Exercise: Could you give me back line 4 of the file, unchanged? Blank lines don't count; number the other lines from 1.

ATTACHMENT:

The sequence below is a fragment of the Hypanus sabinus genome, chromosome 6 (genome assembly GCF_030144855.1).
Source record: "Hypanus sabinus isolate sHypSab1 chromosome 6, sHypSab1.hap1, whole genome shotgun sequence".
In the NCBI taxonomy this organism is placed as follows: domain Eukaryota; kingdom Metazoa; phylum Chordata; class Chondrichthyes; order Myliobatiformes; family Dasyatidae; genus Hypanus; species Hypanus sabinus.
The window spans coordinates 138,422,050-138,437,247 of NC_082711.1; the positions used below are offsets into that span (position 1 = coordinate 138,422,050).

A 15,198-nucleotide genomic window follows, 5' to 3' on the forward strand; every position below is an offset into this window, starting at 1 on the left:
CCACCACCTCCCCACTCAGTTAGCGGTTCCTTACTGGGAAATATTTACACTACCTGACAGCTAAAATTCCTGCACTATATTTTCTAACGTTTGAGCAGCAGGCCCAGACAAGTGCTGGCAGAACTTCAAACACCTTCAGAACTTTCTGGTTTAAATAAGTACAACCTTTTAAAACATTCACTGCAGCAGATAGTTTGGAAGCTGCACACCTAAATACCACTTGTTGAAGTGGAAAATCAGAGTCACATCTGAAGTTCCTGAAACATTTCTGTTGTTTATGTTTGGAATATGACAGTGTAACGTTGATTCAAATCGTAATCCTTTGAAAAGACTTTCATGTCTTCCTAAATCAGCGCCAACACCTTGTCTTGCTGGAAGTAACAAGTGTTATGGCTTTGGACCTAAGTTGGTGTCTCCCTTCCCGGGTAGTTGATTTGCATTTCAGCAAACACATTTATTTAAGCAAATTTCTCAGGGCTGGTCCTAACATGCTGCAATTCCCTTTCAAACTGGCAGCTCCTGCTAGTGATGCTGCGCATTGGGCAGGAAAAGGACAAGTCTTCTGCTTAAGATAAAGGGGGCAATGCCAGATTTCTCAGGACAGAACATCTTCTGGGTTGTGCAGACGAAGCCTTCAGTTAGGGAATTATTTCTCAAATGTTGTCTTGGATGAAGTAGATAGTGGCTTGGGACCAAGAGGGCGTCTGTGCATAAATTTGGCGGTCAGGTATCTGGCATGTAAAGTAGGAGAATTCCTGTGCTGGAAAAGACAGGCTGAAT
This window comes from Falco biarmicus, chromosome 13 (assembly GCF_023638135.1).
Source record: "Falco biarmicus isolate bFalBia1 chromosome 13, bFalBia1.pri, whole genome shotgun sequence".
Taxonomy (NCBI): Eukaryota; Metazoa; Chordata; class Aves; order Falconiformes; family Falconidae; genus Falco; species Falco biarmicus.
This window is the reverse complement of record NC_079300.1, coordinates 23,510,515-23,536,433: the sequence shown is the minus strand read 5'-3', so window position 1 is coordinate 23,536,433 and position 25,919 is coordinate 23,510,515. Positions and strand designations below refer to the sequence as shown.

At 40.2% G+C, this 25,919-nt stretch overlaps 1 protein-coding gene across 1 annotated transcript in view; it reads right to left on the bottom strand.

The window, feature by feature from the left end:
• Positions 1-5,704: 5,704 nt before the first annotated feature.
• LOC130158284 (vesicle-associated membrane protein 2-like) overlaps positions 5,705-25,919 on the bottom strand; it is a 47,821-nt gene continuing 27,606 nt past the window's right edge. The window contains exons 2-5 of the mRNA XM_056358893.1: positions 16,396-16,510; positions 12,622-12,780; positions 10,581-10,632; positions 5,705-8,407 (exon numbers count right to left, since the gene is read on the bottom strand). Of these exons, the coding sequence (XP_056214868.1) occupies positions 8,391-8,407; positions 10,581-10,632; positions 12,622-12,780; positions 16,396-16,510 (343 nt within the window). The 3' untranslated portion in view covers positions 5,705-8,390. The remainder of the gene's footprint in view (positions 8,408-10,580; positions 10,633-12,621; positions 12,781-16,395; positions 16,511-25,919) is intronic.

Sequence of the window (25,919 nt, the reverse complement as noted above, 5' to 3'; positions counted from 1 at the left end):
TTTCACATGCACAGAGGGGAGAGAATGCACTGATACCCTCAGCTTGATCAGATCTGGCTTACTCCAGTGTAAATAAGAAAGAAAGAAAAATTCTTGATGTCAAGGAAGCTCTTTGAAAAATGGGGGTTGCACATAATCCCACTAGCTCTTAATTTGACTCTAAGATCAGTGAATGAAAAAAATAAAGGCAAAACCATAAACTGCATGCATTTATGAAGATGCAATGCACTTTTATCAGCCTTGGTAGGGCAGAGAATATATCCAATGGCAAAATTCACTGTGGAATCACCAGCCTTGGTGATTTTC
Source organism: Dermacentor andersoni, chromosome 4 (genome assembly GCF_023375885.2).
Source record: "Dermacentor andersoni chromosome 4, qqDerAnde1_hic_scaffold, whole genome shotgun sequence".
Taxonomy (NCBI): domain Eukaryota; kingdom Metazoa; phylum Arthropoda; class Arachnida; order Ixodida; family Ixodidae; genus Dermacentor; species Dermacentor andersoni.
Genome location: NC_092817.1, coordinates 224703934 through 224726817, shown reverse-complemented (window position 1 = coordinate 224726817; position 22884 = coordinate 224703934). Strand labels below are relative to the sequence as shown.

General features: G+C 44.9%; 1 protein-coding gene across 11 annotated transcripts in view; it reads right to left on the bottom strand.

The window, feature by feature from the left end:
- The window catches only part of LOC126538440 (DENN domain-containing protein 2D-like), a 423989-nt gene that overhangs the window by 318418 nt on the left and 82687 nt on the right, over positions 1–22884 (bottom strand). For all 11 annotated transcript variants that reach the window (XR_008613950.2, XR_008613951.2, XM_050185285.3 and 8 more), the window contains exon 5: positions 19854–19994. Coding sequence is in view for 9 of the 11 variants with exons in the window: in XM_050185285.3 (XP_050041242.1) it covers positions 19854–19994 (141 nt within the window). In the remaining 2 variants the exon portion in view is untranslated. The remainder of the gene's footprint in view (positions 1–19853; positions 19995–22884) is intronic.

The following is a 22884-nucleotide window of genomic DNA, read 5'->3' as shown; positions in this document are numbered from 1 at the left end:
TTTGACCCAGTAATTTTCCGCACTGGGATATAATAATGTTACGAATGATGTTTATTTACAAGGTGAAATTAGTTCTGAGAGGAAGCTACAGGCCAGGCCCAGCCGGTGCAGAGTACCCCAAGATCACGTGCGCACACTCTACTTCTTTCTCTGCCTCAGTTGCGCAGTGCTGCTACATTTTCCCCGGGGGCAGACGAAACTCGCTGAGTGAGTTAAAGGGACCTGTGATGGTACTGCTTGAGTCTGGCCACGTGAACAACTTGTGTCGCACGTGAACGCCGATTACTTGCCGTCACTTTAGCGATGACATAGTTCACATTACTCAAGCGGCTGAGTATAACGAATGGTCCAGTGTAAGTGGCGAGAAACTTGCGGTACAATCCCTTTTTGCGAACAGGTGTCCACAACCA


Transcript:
The window spans coordinates 138,422,050-138,437,247 of NC_082711.1; the positions used below are offsets into that span (position 1 = coordinate 138,422,050).